Economy fears hit shares; bonds rally
NEW YORK (Reuters) - Fears about the world economic outlook hurt global shares on Thursday as the euro fell to a new two-year low and investors pushed into safe-haven U.S. government bonds.
U.S. benchmark debt yields neared historic lows as prices extended gains in the afternoon after the sale of $13 billion of reopened 30-year Treasury bonds brought a record low auction yield.
Jitters about what the euro zone crisis and softer economy will mean for company profits bruised Wall Street, though stocks came off their lows on a rally in Procter & Gamble (PG.N).
"The (bond) price strength continues," said Mary Ann Hurley, vice president for fixed income trading at D.A. Davidson & Co in Seattle.
"Europe unquestionably continues to be a factor, but now the viewpoint is shifting to one that the global economy is slowing down greatly and that many central banks are going to have to conduct additional (monetary) easing moves."
There was some solace from data that showed the number of Americans applying for jobless benefits fell last week to a four-year low, though some of that improvement may be temporary.
But analysts said it did little to sway the view the economic recovery has hit a soft patch.
The weaker-than-expected start to the second-quarter U.S. corporate reporting season, combined with expectations of slower economic growth in the world's leading economies, had encouraged hopes the Federal Reserve would resume a policy of creating money to lower long-term interest rates, known as quantitative easing, or QE3.
A surprise rate cut in South Korea on Thursday following a 50-basis-point cut by Brazil on Wednesday evening also underscored the growing impact the slowdown was having worldwide.
But the lack of monetary easing by the Bank of Japan on Thursday and limited clues in the latest minutes from the Fed's June policy meeting, released on Wednesday, suggest central banks are still cautious about the need for further easing.
The Fed minutes showed the world's biggest economy would have to weaken further before its central bank takes any more easing steps. The minutes did, however, show some officials felt more stimulus was justified.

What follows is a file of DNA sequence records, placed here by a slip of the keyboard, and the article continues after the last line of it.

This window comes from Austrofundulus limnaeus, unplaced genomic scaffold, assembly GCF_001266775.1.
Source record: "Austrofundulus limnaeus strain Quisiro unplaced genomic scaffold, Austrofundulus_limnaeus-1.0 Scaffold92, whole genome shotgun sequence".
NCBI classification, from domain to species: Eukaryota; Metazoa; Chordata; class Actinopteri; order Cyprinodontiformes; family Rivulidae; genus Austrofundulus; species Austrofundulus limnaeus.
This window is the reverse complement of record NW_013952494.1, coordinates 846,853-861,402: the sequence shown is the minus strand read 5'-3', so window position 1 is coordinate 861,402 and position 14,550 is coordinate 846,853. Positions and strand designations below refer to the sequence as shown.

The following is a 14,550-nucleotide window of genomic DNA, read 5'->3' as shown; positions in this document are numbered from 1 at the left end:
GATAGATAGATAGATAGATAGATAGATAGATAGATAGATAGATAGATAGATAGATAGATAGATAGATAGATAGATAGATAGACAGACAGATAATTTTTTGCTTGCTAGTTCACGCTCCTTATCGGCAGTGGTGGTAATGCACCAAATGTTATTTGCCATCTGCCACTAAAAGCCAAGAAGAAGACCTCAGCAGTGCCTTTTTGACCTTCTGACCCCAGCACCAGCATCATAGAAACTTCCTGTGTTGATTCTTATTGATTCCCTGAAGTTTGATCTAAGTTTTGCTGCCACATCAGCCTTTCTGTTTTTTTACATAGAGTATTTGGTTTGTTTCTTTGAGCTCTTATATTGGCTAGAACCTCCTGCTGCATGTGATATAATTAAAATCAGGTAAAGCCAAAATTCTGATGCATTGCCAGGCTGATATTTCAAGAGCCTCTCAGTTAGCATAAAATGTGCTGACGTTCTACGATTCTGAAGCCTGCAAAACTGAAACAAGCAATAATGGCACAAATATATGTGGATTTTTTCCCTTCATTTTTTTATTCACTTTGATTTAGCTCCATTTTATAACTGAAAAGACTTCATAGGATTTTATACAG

The dimmed hopes for fresh stimulus in the near-term also undermined market sentiment.
"The consensus of the market is it's still on table. What is unknown is the trigger for a QE3 move from the Fed," said Bucky Hellwig, senior vice president at BB&T Wealth Management in Birmingham, Alabama.
The euro fell 0.3 percent to $1.2205, after an earlier drop to $1.2165 on Reuters data, the weakest since the end of June, 2010.
The greenback benefited from its safety appeal and the dollar index, which tracks the greenback versus a basket of six currencies, rose to 83.829 .DXY, the highest since July, 2010. It was last up 0.1 percent at 83.608
The FTSE Eurofirst 300 index .FTEU3 ended down 1 percent, while the MSCI world equity index .MIWD00000PUS was down 1.1 percent, its seventh day of declines in a row.
The Dow Jones industrial average .DJI slipped 31.26 points, or 0.25 percent, to 12,573.27. The Standard & Poor's 500 Index .SPX fell 6.69 points, or 0.50 percent, to 1,334.76. The Nasdaq Composite Index .IXIC lost 21.79 points, or 0.75 percent, to 2,866.19.
Technology shares have been among the worst performers recently, bogged down by profit warnings from companies such as Advanced Micro Devices Inc (AMD.N) and Applied Materials Inc (AMAT.O). For the month, the S&P technology sector .GSPT is down 3.5 percent and the PHLX semiconductor sector .SOX has lost 8.2 percent.
"I think it is the fear that technology companies are going to miss estimates" this earnings period, said Bruce Zaro, chief technical strategist at Delta Global Asset Management in Boston.
Benchmark 10-year notes were trading 11/32 higher in price to yield 1.48 percent, down from 1.52 percent late Wednesday. The 10-year yield is within striking distance of the 1.44 percent level touched in early June, which is the lowest going back to the early 1800s, based on data gathered by Reuters.
Oil prices turned around in afternoon trading, with Brent crude jumping above $101 a barrel after the United States announced it was tightening sanctions against Iran.
Brent crude oil shot up to a session high of $101.36 a barrel and was recently up 53 cents at $100.76. U.S. crude ended up 27 cents to settle at $86.08 a barrel.
But gold failed to benefit from the flight to safety as it was hurt by the rise in the dollar. Spot gold was down 0.6 percent at $1,567.02 an ounce. U.S. COMEX gold futures for August delivery settled down $10.40 at $1,565.30 an ounce.
(Additional reporting by Jason Lange in Washington and Julie Haviv, Caroline Valetkevitch and Chris Reese in New York; Editing by Dan Grebler)
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